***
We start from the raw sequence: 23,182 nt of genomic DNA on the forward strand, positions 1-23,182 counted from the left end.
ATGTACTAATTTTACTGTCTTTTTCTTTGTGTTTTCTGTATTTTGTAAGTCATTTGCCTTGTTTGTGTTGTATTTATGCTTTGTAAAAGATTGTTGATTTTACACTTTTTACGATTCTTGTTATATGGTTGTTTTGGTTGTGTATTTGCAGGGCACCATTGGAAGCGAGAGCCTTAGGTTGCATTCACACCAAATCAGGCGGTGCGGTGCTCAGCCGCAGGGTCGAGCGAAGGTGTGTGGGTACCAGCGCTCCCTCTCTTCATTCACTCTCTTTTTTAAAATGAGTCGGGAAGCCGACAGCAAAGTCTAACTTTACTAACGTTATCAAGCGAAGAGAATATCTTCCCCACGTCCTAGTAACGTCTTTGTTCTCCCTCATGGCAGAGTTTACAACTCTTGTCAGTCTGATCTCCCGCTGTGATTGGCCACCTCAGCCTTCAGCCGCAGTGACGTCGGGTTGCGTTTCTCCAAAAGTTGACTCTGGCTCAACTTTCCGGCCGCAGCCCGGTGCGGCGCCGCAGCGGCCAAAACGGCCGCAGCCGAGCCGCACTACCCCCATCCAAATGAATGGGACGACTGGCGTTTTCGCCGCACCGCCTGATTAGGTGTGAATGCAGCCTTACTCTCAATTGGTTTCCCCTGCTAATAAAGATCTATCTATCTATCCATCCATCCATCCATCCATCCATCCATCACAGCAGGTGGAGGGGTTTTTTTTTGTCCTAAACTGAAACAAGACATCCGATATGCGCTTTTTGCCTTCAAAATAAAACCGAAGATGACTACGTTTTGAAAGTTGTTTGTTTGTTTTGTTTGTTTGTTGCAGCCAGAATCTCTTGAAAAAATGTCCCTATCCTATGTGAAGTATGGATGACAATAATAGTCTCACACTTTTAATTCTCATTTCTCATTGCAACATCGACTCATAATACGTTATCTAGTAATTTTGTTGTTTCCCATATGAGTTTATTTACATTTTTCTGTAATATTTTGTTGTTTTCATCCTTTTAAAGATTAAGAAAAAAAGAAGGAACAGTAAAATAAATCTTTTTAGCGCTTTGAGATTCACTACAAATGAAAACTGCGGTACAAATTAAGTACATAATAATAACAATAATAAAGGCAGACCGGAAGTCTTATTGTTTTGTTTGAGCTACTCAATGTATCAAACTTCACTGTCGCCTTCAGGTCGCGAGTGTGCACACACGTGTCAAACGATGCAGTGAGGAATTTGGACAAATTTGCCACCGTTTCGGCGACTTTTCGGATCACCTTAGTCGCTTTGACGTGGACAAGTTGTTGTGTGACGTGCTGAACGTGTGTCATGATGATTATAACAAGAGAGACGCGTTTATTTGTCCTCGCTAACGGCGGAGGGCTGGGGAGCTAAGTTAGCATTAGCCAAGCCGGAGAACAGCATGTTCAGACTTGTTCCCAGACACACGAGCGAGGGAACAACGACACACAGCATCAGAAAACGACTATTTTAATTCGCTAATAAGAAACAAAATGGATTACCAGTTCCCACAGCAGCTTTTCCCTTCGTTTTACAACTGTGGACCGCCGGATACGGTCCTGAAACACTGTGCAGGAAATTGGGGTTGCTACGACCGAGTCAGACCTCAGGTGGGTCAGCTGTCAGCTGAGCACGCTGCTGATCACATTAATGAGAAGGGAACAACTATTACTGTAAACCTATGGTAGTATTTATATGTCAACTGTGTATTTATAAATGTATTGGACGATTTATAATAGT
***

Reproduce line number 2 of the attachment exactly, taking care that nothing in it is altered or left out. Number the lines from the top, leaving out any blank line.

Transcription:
ATGTACTAATTTTACTGTCTTTTTCTTTGTGTTTTCTGTATTTTGTAAGTCATTTGCCTTGTTTGTGTTGTATTTATGCTTTGTAAAAGATTGTTGATTTTACACTTTTTACGATTCTTGTTATATGGTTGTTTTGGTTGTGTATTTGCAGGGCACCATTGGAAGCGAGAGCCTTAGGTTGCATTCACACCAAATCAGGCGGTGCGGTGCTCAGCCGCAGGGTCGAGCGAAGGTGTGTGGGTACCAGCGCTCCCTCTCTTCATTCACTCTCTTTTTTAAAATGAGTCGGGAAGCCGACAGCAAAGTCTAACTTTACTAACGTTATCAAGCGAAGAGAATATCTTCCCCACGTCCTAGTAACGTCTTTGTTCTCCCTCATGGCAGAGTTTACAACTCTTGTCAGTCTGATCTCCCGCTGTGATTGGCCACCTCAGCCTTCAGCCGCAGTGACGTCGGGTTGCGTTTCTCCAAAAGTTGACTCTGGCTCAACTTTCCGGCCGCAGCCCGGTGCGGCGCCGCAGCGGCCAAAACGGCCGCAGCCGAGCCGCACTACCCCCATCCAAATGAATGGGACGACTGGCGTTTTCGCCGCACCGCCTGATTAGGTGTGAATGCAGCCTTACTCTCAATTGGTTTCCCCTGCTAATAAAGATCTATCTATCTATCCATCCATCCATCCATCCATCCATCCATCACAGCAGGTGGAGGGGTTTTTTTTTGTCCTAAACTGAAACAAGACATCCGATATGCGCTTTTTGCCTTCAAAATAAAACCGAAGATGACTACGTTTTGAAAGTTGTTTGTTTGTTTTGTTTGTTTGTTGCAGCCAGAATCTCTTGAAAAAATGTCCCTATCCTATGTGAAGTATGGATGACAATAATAGTCTCACACTTTTAATTCTCATTTCTCATTGCAACATCGACTCATAATACGTTATCTAGTAATTTTGTTGTTTCCCATATGAGTTTATTTACATTTTTCTGTAATATTTTGTTGTTTTCATCCTTTTAAAGATTAAGAAAAAAAGAAGGAACAGTAAAATAAATCTTTTTAGCGCTTTGAGATTCACTACAAATGAAAACTGCGGTACAAATTAAGTACATAATAATAACAATAATAAAGGCAGACCGGAAGTCTTATTGTTTTGTTTGAGCTACTCAATGTATCAAACTTCACTGTCGCCTTCAGGTCGCGAGTGTGCACACACGTGTCAAACGATGCAGTGAGGAATTTGGACAAATTTGCCACCGTTTCGGCGACTTTTCGGATCACCTTAGTCGCTTTGACGTGGACAAGTTGTTGTGTGACGTGCTGAACGTGTGTCATGATGATTATAACAAGAGAGACGCGTTTATTTGTCCTCGCTAACGGCGGAGGGCTGGGGAGCTAAGTTAGCATTAGCCAAGCCGGAGAACAGCATGTTCAGACTTGTTCCCAGACACACGAGCGAGGGAACAACGACACACAGCATCAGAAAACGACTATTTTAATTCGCTAATAAGAAACAAAATGGATTACCAGTTCCCACAGCAGCTTTTCCCTTCGTTTTACAACTGTGGACCGCCGGATACGGTCCTGAAACACTGTGCAGGAAATTGGGGTTGCTACGACCGAGTCAGACCTCAGGTGGGTCAGCTGTCAGCTGAGCACGCTGCTGATCACATTAATGAGAAGGGAACAACTATTACTGTAAACCTATGGTAGTATTTATATGTCAACTGTGTATTTATAAATGTATTGGACGATTTATAATAGT